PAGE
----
Manage policies, not ports. Grow resource pools, not complexity. These fundamental improvements in design- ing and operating data centers offer tremendous advan- tages. Once a policy for an application server has been defined, multiple instances of that application server can be created without additional manual work. Resources are consumed from shared pools of storage, network, and compute infrastructure as additional application servers come online. Resources are returned to those shared pools when the servers are decommissioned.

Orchestration and automation tools provide the management interface to define the policies at the heart of the data center. A good orchestration and automation tool will allow granular control of who is allowed to submit requests to the system, which people have authority to review and approve those requests, and when and how those requests will be implemented in hardware.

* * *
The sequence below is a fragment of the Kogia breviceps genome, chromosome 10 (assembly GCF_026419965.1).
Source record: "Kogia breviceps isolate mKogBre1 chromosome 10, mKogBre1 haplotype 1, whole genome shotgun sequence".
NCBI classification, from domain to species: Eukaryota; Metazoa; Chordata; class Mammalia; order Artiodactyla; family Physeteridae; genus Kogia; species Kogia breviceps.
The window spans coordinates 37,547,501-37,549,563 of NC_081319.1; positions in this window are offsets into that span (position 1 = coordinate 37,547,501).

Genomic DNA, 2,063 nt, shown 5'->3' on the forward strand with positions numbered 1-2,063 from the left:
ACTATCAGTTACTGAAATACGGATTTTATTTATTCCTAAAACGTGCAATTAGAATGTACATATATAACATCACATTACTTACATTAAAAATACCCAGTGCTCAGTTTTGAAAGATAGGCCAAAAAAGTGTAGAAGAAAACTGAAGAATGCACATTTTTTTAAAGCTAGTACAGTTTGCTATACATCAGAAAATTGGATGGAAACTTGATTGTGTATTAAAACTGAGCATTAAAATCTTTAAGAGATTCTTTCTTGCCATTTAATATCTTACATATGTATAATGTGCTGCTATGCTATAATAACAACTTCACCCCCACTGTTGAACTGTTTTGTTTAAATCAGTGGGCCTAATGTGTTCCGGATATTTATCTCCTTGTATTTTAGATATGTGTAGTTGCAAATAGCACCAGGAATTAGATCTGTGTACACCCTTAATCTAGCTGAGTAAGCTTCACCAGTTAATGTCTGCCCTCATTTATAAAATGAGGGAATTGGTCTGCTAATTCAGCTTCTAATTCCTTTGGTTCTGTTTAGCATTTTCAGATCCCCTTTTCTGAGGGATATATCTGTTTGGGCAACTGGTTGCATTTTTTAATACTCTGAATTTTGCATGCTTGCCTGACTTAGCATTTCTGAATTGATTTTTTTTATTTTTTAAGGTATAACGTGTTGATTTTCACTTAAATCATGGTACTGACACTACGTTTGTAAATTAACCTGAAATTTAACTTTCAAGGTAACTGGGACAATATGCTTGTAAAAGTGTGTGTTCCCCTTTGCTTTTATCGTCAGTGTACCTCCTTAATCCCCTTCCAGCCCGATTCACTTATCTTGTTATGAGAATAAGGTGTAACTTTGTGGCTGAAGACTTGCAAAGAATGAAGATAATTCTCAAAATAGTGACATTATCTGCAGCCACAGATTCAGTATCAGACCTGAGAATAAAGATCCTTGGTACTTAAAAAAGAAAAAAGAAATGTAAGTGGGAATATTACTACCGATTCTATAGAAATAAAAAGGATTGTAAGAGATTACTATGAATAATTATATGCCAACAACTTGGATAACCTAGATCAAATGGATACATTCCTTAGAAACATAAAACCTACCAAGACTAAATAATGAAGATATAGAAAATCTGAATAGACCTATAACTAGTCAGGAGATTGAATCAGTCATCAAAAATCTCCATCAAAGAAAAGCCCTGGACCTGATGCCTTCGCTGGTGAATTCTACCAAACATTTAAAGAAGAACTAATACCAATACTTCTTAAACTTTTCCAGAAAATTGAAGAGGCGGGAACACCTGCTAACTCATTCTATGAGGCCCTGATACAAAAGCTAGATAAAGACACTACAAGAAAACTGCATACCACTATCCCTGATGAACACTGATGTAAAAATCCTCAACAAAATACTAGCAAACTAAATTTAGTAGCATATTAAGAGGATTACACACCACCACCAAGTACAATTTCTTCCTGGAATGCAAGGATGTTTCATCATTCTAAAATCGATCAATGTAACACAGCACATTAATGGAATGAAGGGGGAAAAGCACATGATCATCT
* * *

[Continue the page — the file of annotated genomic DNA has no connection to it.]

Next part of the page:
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Many tools are available to script automated server deployment. A good orchestration and automation tool will track those resources through their life- cycle. For example, who is responsible for a server after it has been deployed? Is the application in use or has it been abandoned? Are investments being made to patch idle servers? When should a server be decommissioned and returned to the shared resource pools?

Many tools or scripts can stamp out servers; an effec- tive orchestration and automation tool will track server usage, notify consumers and administrators, reclaim the resources when they are no longer needed, and return them for reuse by other applications.